In dealing with land transactions, appropriate information security management systems governing how we use the technologies are critical to the integrity of systems that may be established. That is why the Uncitral Model Laws and our ECT Act are underpinned by the recognition that security measures applicable to paper and text-based systems will not suffice. Understanding the safeguards introduced by the ECT Act requires a comprehension of the functional equivalent requirement on which the law is based.

“Reliable signatures”, as they are termed in the model laws, have certain characteristics. These require that the electronic signature is linked to and under the sole control of the signatory. Any change to the signature or associated data must also be detectible. These principles, with the addition of face-to-face authentication (which facilitates the first two requirements of identity and linking the signature to the signatory), are requirements for an AES in our law. This fulfils and exceeds the functional equivalent requirement as well as the stipulations that our law and practice previously developed governing handwritten signatures over many centuries.

The ECT Act itself has as its objectives, among others, to:

  • Recognise the importance of the information economy for the economic and social prosperity of the Republic;
  • Remove and prevent barriers to electronic communications and transactions in the Republic;
  • Promote legal certainty and confidence of electronic communications and transactions; and
  • Develop a safe, secure and effective environment for the consumer, business and the government to conduct and use electronic transactions.

The Act goes on to state in the Interpretation provision:

“This Act must not be interpreted so as to exclude any statutory law or the common law from being applied, recognising or accommodating electronic transactions, data messages or any other matter provided for in this Act.”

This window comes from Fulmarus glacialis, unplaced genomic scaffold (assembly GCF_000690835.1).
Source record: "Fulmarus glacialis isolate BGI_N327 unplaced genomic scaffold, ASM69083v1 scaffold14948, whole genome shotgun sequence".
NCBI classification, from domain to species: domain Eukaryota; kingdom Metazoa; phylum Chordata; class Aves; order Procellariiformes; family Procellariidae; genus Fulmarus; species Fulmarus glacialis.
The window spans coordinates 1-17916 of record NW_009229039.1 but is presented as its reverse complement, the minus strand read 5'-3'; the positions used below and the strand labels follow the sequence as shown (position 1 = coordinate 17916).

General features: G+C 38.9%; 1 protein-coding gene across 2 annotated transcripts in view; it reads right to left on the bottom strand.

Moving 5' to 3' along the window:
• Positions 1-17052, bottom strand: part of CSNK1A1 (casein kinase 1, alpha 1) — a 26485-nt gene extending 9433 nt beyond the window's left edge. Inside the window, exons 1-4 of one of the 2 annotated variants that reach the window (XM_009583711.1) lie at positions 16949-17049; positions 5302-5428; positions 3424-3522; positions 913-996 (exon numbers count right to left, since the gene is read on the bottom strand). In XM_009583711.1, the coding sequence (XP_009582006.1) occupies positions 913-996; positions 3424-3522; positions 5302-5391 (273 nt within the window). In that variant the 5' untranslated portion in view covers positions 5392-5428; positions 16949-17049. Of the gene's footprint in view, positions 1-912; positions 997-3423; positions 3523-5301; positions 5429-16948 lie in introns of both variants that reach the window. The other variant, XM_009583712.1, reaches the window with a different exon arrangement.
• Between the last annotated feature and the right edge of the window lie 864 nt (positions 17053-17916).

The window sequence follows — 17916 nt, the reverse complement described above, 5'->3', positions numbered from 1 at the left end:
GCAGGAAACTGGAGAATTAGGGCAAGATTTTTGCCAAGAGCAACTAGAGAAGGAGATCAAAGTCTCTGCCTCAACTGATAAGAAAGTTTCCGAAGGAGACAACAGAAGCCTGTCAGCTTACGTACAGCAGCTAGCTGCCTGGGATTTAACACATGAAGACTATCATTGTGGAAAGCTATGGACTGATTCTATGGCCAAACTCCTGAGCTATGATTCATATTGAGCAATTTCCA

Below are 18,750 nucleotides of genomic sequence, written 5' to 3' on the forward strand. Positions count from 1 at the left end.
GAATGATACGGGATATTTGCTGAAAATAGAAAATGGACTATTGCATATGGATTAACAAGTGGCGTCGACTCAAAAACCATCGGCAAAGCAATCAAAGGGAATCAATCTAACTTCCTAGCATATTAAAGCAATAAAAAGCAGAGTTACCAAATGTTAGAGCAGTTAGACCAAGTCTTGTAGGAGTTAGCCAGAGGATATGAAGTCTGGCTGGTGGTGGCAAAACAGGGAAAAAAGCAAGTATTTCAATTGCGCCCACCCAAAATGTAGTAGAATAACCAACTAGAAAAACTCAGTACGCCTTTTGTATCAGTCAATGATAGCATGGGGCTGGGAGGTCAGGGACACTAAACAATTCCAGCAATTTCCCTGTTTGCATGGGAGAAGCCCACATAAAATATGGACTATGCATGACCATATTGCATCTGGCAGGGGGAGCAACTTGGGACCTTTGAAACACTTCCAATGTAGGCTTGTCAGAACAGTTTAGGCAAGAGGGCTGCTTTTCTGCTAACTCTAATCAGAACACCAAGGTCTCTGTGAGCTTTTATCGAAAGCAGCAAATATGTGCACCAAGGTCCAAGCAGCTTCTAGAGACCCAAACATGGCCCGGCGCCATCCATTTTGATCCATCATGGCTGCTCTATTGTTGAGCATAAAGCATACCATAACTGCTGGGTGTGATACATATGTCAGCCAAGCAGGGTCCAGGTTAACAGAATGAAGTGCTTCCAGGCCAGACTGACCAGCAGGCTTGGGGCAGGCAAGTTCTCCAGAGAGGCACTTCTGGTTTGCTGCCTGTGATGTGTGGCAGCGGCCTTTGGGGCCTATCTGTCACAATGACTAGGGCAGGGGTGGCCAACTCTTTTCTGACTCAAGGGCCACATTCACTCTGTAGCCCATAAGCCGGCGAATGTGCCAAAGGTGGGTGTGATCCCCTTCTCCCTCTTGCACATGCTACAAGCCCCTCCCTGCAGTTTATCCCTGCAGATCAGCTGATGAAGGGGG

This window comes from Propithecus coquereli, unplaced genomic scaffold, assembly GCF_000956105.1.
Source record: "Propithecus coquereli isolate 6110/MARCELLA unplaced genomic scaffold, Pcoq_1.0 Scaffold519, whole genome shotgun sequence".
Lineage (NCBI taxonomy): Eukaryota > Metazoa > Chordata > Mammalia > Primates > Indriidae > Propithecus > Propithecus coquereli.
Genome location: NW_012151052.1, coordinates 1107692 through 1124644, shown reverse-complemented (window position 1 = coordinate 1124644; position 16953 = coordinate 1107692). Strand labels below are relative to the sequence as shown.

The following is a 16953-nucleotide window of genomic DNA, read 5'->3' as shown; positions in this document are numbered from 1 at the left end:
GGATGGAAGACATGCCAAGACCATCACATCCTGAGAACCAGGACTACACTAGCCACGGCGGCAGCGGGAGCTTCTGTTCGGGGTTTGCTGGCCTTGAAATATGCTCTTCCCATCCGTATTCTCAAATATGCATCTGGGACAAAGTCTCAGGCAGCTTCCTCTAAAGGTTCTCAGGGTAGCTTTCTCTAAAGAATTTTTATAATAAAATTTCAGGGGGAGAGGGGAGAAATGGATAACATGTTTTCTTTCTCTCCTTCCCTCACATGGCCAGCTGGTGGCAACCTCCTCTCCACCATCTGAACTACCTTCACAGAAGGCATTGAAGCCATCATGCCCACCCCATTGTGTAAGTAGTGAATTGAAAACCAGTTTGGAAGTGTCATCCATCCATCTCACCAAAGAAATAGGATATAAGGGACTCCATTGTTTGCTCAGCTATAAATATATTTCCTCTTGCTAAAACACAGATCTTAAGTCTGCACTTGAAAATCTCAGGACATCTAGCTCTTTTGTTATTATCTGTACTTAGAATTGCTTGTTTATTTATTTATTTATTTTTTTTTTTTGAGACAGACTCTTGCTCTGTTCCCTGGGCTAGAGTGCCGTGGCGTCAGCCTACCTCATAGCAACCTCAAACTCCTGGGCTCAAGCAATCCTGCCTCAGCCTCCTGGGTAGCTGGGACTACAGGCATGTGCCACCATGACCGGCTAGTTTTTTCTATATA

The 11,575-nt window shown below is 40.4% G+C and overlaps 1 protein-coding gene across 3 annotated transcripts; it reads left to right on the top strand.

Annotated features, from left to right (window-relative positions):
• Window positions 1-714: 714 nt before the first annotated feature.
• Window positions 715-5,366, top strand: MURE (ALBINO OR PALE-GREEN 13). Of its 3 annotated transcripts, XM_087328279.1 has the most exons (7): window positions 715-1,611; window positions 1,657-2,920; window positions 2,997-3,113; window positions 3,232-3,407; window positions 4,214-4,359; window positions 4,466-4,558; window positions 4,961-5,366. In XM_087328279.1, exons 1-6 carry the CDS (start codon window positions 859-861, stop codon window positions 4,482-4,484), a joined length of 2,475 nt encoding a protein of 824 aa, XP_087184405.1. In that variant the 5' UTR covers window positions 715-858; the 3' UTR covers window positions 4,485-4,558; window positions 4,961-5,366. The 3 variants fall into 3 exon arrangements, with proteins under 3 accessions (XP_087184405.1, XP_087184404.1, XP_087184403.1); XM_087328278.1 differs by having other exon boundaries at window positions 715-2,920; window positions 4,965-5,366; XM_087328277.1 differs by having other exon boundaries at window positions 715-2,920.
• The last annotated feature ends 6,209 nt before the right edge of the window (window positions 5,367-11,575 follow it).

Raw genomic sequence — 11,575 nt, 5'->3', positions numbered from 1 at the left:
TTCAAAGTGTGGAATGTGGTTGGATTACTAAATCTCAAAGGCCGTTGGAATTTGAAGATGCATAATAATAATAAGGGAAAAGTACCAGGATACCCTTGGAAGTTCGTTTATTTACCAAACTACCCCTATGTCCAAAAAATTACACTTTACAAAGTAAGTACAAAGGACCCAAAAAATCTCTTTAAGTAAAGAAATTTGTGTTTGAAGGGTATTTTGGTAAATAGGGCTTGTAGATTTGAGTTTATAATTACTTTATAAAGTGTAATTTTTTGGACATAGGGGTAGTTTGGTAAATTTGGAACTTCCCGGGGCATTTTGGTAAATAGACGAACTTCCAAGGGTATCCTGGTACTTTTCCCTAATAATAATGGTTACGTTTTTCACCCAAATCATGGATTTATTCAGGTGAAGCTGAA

The ECT Act is imperative in the statement of its objects and the fact that we must not create barriers to the use of electronic solutions that pervade our modern lives. The use of electronic information is supported by our law. Indeed, it may well be unlawful to prevent its use.


The lawfulness of the acceptance of the printout of the Power of Attorney signed using AES and duly certified in terms of section 15(4) of the ECT Act has been questioned and said to be in contravention of RCR50/2006, which states:

“Only originally signed documentation is permissible.”

Although the issue of AES was addressed in the ECT Act, the Regulations governing the accreditation of providers of AES had not yet been published in 2006 and no providers of advanced electronic signatures had been accredited. The necessity for the ruling can be understood as in 2006 no “secure” signatures meeting the requirements in the ECT Act were available. This changed in 2012 when Regulations were published and the first provider was accredited to make AES a practical reality. In terms of the ECT Act, an electronic record signed using an AES (which locks the document so no changes can be effected) is an “original” and is “signed”, therefore it meets all of the requirements of the RCR 50/2006. It is submitted that any failure by a Registrar to accept the use of an electronic transaction or communication that complies with the ECT Act, where the Registrar is in a position to do so, would be unlawful. I cannot see how a very outdated resolution binds the Registrar to a patently unlawful action.